Leibniz

Leibniz

Leibniz

Leibniz

Synopsis

Gottfried Wilhelm Leibniz (1646-1716) was hailed by Bertrand Russell as 'one of the supreme intellects of all time'. A towering figure in seventeenth-century philosophy, his complex thought has been championed and satirized in equal measure, most famously in Voltaire's Candide.

In this outstanding introduction to his philosophy, Nicholas Jolley introduces and assesses the whole of Leibniz's philosophy. Beginning with an introduction to Leibniz's life and work, he carefully introduces the core elements of Leibniz's metaphysics: his theories of substance, identity and individuation; monads and space and time; and his important debate over the nature of space and time with Newton's champion, Samuel Clarke.

He then introduces Leibniz's theories of mind, knowledge, and innate ideas, showing how Leibniz anticipated the distinction between conscious and unconscious states, before examining his theory of free will and the problem of evil. An important feature of the book is its introduction to Leibniz's moral and political philosophy, an overlooked aspect of his work.

The final chapter assesses legacy and the impact of his philosophy on philosophy as a whole, particularly on the work of Immanuel Kant. Throughout, Nicholas Jolley places Leibniz in relation to some of the other great philosophers, such as Descartes, Spinoza and Locke, and discusses Leibniz's key works, such as the Monadologyand Discourse on Metaphysics.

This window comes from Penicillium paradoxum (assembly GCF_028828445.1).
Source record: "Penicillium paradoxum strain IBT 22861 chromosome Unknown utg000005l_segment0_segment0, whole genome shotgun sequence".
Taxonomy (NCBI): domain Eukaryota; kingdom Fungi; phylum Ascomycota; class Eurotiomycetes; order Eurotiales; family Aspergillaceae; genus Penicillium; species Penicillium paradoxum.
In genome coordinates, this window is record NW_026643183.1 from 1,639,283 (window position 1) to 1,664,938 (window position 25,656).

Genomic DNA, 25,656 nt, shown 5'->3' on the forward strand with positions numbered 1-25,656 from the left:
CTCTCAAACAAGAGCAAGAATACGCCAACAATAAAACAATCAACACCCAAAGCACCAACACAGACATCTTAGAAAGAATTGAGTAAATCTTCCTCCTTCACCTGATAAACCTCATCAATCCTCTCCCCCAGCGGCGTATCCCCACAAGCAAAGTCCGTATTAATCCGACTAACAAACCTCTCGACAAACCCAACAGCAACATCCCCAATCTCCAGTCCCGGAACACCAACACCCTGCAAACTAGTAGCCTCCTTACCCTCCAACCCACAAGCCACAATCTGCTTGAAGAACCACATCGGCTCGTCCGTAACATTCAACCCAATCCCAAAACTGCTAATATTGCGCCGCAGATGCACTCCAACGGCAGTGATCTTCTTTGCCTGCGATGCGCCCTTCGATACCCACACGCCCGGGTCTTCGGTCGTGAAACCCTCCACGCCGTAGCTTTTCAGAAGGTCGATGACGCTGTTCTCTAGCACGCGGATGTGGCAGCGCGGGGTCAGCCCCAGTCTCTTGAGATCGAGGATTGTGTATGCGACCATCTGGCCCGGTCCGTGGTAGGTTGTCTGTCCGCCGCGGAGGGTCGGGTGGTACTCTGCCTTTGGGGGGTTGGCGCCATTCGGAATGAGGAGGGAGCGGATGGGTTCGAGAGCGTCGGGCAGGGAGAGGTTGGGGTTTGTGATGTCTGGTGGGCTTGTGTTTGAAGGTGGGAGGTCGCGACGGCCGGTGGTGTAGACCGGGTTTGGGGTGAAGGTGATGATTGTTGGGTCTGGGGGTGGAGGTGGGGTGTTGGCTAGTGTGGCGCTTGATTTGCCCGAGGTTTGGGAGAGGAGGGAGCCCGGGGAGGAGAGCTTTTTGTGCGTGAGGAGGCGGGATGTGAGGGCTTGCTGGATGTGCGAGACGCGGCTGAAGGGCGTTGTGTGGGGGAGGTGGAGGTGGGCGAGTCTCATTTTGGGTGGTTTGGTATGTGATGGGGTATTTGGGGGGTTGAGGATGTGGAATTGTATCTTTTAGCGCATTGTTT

Excerpt

Gottfried Wilhelm Leibniz is undoubtedly one of the major philosophers of the Western tradition, but he is also an unusually difficult philosopher. His two most famous doctrines are apt to appear bizarre and implausible: many readers find it hard to overcome their initial resistance to the theory of monads and the thesis that the actual world is the best of all possible worlds. Indeed, the latter thesis made Leibniz an easy target at the hands of Voltaire in Candide (1759). A further source of difficulty is of a wholly different nature. Although he published one philosophical book, Leibniz never produced a definitive statement of his philosophical theories and arguments; there is no Leibnizian masterpiece which can be set beside Benedict de Spinoza’s Ethics (1677) or John Locke’s Essay Concerning Human Understanding (1690). Instead the reader is forced to turn to a countless array of essays and letters in order to gain a coherent picture of his philosophical achievements. Most of Leibniz’s works, both long and short, were unpublished during his lifetime, and have only gradually been exposed to the light of day in the three hundred years or so since his death; indeed many of his writings remain unpublished to this date. Leibniz himself was well aware of how difficult it was for his contemporaries to appreciate his contributions to philosophy, for he wrote: ‘He who knows me only from my published writings does not know me’ (D VI 1 65).

Despite the fragmentary character of many of his writings, Leibniz is a systematic philosopher; his ideas in logic, metaphysics, theology, and the foundations of physics form a largely coherent whole. In . . .

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